Re: In car communication

OnkelUdo wrote:

On a side note, listening to those teams with spotters telling the driver every single thing that is happening on the track, and the driver responding with their status at every turn, can be mildly entertaining as a bystander.

"OK, gonna pass this van on the inside...Shit, he just blew past me and braked at the last marker"
"That's OK, you can take him on the straight after this turn"
"I can't believe he is pulling me on the straight but I will get him in turn one because it is so tight"
"Why did you brake so early"
"There was @$%$@# turtle on the track"

this is like 15 seconds of one team at Gingerman.

As a driver I'm pretty busy thus I don't have time to give a play by play, nor do I want to hear a lot of chatter from my team on the damn radio.  My team knows this, so unless we have a problem with the car, or we need to get ready for a stop, they get crickets from me.

Captain
Team Super Westerfield Bros.
'93 Acura Integra - No VTEC Yo!

Re: In car communication

15 races and never felt the need for radios.

They're a nice-to-have, at best.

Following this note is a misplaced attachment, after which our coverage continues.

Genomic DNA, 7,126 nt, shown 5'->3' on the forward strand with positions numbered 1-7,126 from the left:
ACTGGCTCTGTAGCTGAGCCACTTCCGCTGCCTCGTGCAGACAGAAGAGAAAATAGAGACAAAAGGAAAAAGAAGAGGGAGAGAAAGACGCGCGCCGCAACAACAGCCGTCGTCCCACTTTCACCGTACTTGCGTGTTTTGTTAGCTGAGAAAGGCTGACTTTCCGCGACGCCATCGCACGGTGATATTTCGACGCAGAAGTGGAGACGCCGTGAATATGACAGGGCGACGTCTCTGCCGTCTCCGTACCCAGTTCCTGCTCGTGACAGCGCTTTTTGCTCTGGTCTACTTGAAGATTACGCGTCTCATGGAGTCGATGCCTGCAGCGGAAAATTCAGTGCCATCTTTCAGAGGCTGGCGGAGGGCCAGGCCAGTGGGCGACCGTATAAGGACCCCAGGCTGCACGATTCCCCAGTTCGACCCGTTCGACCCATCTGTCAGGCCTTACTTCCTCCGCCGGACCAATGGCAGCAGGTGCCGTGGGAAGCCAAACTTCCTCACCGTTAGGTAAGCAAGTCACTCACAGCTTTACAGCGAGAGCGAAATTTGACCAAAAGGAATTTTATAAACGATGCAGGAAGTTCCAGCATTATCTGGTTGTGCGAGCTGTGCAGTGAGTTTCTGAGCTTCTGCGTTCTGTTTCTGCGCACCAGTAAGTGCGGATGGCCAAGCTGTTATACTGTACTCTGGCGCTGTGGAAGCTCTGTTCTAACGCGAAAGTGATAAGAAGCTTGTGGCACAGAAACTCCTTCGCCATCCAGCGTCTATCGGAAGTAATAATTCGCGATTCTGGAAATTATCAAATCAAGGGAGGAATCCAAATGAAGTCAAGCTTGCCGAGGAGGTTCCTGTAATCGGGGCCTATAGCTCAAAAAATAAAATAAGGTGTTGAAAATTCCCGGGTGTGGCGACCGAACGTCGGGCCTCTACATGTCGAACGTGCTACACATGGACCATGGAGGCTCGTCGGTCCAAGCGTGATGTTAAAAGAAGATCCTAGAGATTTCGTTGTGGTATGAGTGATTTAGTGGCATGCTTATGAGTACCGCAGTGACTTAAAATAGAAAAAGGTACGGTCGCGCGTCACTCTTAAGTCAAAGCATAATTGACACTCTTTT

#928 Porsche 928 - West German Pushrodders

Re: In car communication

What is to stop you from buying a wireless bluetooth headset and just using a cell phone. Just start the call at the beginning of the run and leave it. Most people race about an hour. Seems much easier and cheaper

Re: In car communication

irnman59 wrote:

What is to stop you from buying a wireless bluetooth headset and just using a cell phone. Just start the call at the beginning of the run and leave it. Most people race about an hour. Seems much easier and cheaper

Few potential issues:

Not loud enough (multiple solutions)
Dropped call (voice activated call except it is really noisy)
Someone has to be on the other end listening to your car's farting drone as it goes around the track
Cell service is spotty at some tracks

Then there is a the assertion that most people run and hour.

There are teams that have made this work by using a one-touch dial that is like the whole screen of a phone and the phone on a mount...they seemed to love it.

Re: In car communication

irnman59 wrote: